The bar I’m managing at Castle Street Café has been shaping up, but work continues as we approach a short shutdown for some physical renovations to the bar and room and kitchen as we get ready for the new identity for the restaurant. One of the new bar’s distinctions will be a focus on American Whiskey, with what we hope will be the largest selection around these here parts. The other focus is on classic cocktails, both those well known by any bar hound and those undeservedly forgotten by most others.
So, a possible tagline to describe the new bar: “Crafted Classic Cocktails.”
Crafted, because a cocktail should be well-made, consistent, use great ingredients, and overall, it is attentiveness that is the final special component. Crafted, because the recipe isn’t just plucked out of a book, but tried, adjusted, and shaped with respect for the cocktail’s origins, but also shaped to reflect contemporary tastes. There are lots of new “old” ingredients back in the marketplace—Crème de Violette may be my favorite example—but sometimes it is best to make one’s own ingredients, such as the cacao bitters I’m still infusing until enough time passes for me to strain, filter, and bottle for the bar. Another example: grenadine, as seen in the ubiquitous Rose’s that is little more than corn syrup, dye, and some sorts of flavors out of Dr. Frankenstein’s lab. The old recipes for grenadine are out there, and we find it well worth our while to take the time to make our own grenadine from actual pomegranate juice, among other ingredients.
Classic, because there are decades upon decades of effort and attention that has built a wealth of cocktails, and I, for one, can’t see any good reason to throw out this accumulated wisdom, and especially not so as to name a new cocktail or fall victim to the whims and fashions that so often appear ludicrous if one steps back just a bit. Not that I have a problem with someone making a basil-mango shrub for a drink, but I do have a problem if someone is trying this sort of thing without bothering to learn the basic structures of traditional cocktails, since such a lack of knowledge makes for a high likelihood of haplessness.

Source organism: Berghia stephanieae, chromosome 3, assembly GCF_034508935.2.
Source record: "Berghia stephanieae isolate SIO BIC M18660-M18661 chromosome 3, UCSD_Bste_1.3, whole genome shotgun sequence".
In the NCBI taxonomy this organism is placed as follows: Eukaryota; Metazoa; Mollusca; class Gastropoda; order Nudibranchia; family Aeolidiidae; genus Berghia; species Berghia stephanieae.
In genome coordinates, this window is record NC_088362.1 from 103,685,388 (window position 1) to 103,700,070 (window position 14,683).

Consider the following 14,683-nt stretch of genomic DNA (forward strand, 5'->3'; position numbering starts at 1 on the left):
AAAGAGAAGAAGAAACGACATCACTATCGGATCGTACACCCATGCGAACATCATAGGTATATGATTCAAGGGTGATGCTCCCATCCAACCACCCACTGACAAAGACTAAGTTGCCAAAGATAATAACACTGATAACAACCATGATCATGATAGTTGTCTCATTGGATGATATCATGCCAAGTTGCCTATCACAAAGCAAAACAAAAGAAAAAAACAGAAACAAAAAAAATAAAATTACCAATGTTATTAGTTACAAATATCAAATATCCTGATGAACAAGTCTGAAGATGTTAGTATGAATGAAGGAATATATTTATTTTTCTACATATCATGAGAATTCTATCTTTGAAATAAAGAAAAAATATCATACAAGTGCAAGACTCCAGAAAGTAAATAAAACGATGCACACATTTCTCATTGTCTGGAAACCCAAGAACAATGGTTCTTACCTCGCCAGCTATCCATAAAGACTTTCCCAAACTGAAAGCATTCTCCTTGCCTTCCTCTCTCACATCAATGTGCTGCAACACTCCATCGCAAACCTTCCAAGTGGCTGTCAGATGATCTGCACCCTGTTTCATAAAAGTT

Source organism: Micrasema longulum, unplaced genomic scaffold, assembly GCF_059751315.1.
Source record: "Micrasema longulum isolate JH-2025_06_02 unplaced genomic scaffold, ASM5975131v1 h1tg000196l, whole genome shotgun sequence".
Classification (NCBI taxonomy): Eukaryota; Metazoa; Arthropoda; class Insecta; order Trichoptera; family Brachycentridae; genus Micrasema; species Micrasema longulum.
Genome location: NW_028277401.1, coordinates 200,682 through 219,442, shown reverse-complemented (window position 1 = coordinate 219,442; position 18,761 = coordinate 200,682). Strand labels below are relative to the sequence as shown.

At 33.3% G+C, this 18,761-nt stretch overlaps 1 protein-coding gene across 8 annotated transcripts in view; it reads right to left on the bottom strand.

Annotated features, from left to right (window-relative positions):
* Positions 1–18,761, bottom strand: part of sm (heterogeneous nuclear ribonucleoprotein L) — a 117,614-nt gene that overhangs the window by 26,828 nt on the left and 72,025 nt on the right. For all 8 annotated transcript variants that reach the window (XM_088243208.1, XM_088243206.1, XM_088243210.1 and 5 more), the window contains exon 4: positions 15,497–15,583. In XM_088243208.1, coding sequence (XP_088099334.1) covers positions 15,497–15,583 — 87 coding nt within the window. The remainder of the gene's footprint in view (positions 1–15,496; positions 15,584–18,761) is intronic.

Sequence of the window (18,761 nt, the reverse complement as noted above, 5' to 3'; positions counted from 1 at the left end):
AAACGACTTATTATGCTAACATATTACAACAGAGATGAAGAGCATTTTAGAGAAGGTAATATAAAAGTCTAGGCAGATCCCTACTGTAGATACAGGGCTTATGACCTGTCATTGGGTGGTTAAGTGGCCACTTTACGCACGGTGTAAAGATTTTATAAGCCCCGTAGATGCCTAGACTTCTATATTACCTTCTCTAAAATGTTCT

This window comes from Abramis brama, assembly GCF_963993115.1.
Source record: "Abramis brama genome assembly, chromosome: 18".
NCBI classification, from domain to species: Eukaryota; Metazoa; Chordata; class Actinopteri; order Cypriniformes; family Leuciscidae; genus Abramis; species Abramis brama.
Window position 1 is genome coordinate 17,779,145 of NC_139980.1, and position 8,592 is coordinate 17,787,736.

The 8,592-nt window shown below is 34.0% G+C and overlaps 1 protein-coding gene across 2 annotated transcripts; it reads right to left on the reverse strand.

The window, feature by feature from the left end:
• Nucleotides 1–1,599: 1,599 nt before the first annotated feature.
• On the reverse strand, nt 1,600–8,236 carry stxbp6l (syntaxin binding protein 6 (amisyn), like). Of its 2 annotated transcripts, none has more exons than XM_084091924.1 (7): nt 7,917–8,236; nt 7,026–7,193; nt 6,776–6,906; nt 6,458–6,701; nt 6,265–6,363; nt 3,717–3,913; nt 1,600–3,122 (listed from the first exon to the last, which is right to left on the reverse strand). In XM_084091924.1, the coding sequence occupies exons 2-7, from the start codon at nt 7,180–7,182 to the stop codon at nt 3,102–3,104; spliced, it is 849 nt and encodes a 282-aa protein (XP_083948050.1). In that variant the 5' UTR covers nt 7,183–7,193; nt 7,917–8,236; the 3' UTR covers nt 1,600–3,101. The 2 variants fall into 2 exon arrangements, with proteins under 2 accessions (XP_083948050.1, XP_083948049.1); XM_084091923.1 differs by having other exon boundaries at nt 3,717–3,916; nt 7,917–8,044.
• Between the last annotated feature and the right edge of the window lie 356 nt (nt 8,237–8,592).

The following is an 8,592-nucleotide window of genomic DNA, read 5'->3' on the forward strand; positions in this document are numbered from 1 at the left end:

By the way, my sense of classic isn’t inflexible, and I certainly pay attention to and often serve what is often called “contemporary classics,” of which there are, I’m glad to report, a healthy number. Still, when you look over the vast majority of the successful contemporary cocktails, what you’ll most often see is that the recipe is built on older successful cocktails that provide guidance on basic structure and balance to offer a leaping off point for inspiration or to use of new ingredients. New ingredients such as the aforementioned cacao bitters, which, I had the pleasure of finding out, can be quite a nice addition to Manhattans, providing a nice base note and a bit of earthiness. Depends on the bitters, though: the one I wanted to buy is out of stock, and other cacao bitter choices tend to add coffee or chili to the mix, which is not what I wanted, and that is why we’re making our own.
Cocktails, because, well… that’s obvious, isn’t it?